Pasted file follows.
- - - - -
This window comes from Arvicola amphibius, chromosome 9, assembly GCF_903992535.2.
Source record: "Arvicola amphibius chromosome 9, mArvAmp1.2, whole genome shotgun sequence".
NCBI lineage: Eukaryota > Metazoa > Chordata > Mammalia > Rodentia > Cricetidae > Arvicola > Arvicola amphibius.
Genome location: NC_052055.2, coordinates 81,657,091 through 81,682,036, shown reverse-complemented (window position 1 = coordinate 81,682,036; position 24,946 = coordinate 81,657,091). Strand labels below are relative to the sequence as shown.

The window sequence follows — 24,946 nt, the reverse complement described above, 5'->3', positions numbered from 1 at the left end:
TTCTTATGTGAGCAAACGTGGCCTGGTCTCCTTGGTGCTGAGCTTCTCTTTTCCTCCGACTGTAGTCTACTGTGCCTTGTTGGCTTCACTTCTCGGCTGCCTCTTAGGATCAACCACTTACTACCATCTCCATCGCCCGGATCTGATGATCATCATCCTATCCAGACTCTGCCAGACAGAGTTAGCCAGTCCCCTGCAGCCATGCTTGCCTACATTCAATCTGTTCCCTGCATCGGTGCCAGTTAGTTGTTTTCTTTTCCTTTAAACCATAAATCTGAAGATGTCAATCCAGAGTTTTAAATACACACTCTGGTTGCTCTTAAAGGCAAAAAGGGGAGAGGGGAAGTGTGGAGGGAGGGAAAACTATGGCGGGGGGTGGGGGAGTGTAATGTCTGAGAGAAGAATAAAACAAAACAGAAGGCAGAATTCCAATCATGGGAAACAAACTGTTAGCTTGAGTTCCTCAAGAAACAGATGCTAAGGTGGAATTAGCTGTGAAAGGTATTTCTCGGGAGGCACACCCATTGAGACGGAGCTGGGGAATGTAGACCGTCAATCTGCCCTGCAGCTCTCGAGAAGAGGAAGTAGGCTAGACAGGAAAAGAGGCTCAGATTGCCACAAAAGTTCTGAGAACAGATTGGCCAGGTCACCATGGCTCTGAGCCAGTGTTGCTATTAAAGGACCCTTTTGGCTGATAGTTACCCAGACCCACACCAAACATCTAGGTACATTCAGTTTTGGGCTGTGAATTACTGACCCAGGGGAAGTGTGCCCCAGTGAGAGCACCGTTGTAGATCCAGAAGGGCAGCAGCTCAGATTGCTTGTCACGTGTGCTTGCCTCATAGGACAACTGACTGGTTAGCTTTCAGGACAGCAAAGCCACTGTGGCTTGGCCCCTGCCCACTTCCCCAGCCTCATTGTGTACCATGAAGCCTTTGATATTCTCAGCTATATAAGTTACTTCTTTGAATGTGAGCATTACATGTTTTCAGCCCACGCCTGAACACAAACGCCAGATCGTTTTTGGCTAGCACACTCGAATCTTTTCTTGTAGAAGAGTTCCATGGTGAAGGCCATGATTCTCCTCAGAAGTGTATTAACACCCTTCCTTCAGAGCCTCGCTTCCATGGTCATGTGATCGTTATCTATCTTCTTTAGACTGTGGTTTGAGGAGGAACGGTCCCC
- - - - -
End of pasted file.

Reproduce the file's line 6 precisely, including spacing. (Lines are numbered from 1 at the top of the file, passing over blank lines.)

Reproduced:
TTCTTATGTGAGCAAACGTGGCCTGGTCTCCTTGGTGCTGAGCTTCTCTTTTCCTCCGACTGTAGTCTACTGTGCCTTGTTGGCTTCACTTCTCGGCTGCCTCTTAGGATCAACCACTTACTACCATCTCCATCGCCCGGATCTGATGATCATCATCCTATCCAGACTCTGCCAGACAGAGTTAGCCAGTCCCCTGCAGCCATGCTTGCCTACATTCAATCTGTTCCCTGCATCGGTGCCAGTTAGTTGTTTTCTTTTCCTTTAAACCATAAATCTGAAGATGTCAATCCAGAGTTTTAAATACACACTCTGGTTGCTCTTAAAGGCAAAAAGGGGAGAGGGGAAGTGTGGAGGGAGGGAAAACTATGGCGGGGGGTGGGGGAGTGTAATGTCTGAGAGAAGAATAAAACAAAACAGAAGGCAGAATTCCAATCATGGGAAACAAACTGTTAGCTTGAGTTCCTCAAGAAACAGATGCTAAGGTGGAATTAGCTGTGAAAGGTATTTCTCGGGAGGCACACCCATTGAGACGGAGCTGGGGAATGTAGACCGTCAATCTGCCCTGCAGCTCTCGAGAAGAGGAAGTAGGCTAGACAGGAAAAGAGGCTCAGATTGCCACAAAAGTTCTGAGAACAGATTGGCCAGGTCACCATGGCTCTGAGCCAGTGTTGCTATTAAAGGACCCTTTTGGCTGATAGTTACCCAGACCCACACCAAACATCTAGGTACATTCAGTTTTGGGCTGTGAATTACTGACCCAGGGGAAGTGTGCCCCAGTGAGAGCACCGTTGTAGATCCAGAAGGGCAGCAGCTCAGATTGCTTGTCACGTGTGCTTGCCTCATAGGACAACTGACTGGTTAGCTTTCAGGACAGCAAAGCCACTGTGGCTTGGCCCCTGCCCACTTCCCCAGCCTCATTGTGTACCATGAAGCCTTTGATATTCTCAGCTATATAAGTTACTTCTTTGAATGTGAGCATTACATGTTTTCAGCCCACGCCTGAACACAAACGCCAGATCGTTTTTGGCTAGCACACTCGAATCTTTTCTTGTAGAAGAGTTCCATGGTGAAGGCCATGATTCTCCTCAGAAGTGTATTAACACCCTTCCTTCAGAGCCTCGCTTCCATGGTCATGTGATCGTTATCTATCTTCTTTAGACTGTGGTTTGAGGAGGAACGGTCCCC